Marmosets exhibit several unique reproductive adaptations37, which include sharing a common placental circulation with siblings45 and the suppression of reproduction in nondominant females46. Previous studies have identified several candidate genes that might be related to these traits12,38. We found three marmoset PSGs (PCSK6, NR1D1 and TGIF1) that might also contribute to their reproductive adaptation. PCSK6 is expressed in numerous ovarian cell types and PCSK6-mutant mice exhibit progressive loss of ovarian function and formation of ovarian pathology47. NR1D1 is a circadian clock gene and might interact with the gonadotropin-releasing hormone signalling pathway48. Knockout of this gene in mice reduces fertility49. TGIF1 is a repressor and reversibly modulates members of the TGF‐β/SMAD signalling pathway, which has an important role in reproductive processes, including follicular activation, ovarian follicle development and oocyte maturation50.

We found three marmoset PSGs (BCL2L14, HOMER3 and CHADL) involved in osteoclastogenesis and bone metabolism. BCL2L14 encodes a member of an anti-apoptotic family of proteins, which are known to suppress the functions of osteoclasts51. HOMER3 participates in osteoclastogenesis and bone metabolism. Deletion of this gene markedly decreased tibia bone density, resulting in bone erosion in mice52. CHADL encodes a collagen-associated small leucine-rich protein and may influence the differentiation of chondrocytes by acting on its cellular microenvironment53. Further experiments are needed to investigate the potential roles of the positively selected substitutions in specialized bone metabolism in marmosets.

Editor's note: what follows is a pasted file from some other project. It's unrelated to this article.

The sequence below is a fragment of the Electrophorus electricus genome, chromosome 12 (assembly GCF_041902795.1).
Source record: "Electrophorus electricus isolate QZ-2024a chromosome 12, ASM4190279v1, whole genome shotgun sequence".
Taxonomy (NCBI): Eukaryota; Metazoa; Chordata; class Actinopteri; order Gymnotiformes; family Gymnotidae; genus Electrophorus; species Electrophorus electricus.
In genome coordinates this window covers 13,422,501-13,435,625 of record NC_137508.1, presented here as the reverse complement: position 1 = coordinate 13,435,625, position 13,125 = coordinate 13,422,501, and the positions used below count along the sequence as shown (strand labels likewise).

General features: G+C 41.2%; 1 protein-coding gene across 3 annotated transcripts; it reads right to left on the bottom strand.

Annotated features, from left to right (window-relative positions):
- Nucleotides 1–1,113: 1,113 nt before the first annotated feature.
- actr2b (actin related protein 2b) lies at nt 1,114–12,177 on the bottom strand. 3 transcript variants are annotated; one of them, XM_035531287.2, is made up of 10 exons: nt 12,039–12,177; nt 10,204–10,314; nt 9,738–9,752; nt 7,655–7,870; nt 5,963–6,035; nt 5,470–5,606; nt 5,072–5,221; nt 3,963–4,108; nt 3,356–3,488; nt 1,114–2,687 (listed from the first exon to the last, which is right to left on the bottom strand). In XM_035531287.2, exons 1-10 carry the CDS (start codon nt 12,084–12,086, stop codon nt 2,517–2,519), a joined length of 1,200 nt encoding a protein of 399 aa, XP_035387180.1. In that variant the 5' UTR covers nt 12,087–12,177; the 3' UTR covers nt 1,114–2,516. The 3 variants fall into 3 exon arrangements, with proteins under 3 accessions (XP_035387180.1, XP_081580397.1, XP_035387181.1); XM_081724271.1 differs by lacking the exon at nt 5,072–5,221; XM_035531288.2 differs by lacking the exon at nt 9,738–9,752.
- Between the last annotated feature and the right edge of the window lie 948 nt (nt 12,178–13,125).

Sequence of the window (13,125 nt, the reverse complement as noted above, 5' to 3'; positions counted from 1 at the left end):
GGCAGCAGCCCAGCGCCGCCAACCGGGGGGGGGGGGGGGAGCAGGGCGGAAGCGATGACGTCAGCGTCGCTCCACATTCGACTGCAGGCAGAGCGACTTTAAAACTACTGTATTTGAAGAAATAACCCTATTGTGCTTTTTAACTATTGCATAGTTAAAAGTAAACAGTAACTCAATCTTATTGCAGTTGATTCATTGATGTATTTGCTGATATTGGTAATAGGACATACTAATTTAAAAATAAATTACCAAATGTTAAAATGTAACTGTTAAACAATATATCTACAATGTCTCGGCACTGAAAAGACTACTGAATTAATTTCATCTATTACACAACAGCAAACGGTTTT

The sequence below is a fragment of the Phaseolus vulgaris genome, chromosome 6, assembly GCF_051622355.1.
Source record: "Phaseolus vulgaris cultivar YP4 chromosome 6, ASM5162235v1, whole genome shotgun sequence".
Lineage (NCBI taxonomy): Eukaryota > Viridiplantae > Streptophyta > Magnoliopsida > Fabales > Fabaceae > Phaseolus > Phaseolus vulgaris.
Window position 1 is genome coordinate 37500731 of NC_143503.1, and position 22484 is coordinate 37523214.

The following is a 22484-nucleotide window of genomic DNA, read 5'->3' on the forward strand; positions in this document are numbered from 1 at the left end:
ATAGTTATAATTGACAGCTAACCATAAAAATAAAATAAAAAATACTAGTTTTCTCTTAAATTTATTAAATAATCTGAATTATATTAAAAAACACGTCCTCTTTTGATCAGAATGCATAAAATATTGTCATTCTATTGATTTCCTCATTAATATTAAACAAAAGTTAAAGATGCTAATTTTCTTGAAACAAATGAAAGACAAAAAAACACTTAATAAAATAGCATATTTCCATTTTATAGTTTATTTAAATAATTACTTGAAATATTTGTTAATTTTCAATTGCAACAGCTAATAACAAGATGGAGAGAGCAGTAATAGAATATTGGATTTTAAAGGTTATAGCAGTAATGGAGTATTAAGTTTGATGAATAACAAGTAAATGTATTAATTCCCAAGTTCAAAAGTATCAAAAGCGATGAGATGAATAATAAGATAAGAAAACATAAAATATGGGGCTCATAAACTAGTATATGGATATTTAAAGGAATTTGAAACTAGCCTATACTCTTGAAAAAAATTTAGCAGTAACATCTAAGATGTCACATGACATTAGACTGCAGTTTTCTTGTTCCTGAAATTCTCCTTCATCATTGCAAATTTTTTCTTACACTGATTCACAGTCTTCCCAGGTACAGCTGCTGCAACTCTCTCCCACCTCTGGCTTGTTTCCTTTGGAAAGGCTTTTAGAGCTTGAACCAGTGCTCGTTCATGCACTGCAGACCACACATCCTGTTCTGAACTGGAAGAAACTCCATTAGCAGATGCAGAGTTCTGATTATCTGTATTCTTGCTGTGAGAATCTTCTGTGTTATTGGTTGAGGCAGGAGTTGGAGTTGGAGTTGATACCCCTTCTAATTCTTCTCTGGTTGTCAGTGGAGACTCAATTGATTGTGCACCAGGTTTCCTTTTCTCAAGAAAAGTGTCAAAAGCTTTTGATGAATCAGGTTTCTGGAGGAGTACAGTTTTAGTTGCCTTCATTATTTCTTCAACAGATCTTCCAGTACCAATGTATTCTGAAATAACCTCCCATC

Captive marmosets in laboratories are intermittently plagued by gastrointestinal disorders54, which may result from dietary differences in captivity versus the wild55. Wild marmosets feed on gums as one of their primary food sources, to acquire energy and minerals39. Compared to captive marmosets, the gut microbiome of wild marmosets is more enriched with Bifidobacterium56. This probiotic bacterium may function to assist the digestion of gum57. We found that PTGS1, which mediates the gastrointestinal inflammatory reaction, was under positive selection in the marmoset. Expression of this gene is higher in the intestinal mucosa of obese rats than rats of a normal weight58,59, but its expression is reduced to normal levels when rats are fed with Bifidobacterium59. It seems that PTGS1 may have a role in the gastrointestinal function of marmosets, which might be regulated by their exudivore diet through the probiotic bacteria.

Genomic insights for biomedical research

Marmosets are becoming widely used as primate biomedical models in the neurosciences2. Here, we compared 2,533 genes related to brain development and neurodegenerative diseases, and found that the majority are highly conserved between marmosets and humans in both sequence and copy numbers (Supplementary Fig. 32). However, we detected 24 genes that show CNVs and 8 genes that are under diversification selection between the two species. These may be associated with differences in the brain between humans and marmosets (Supplementary Fig. 33, Supplementary Tables 36, 37, Supplementary Note).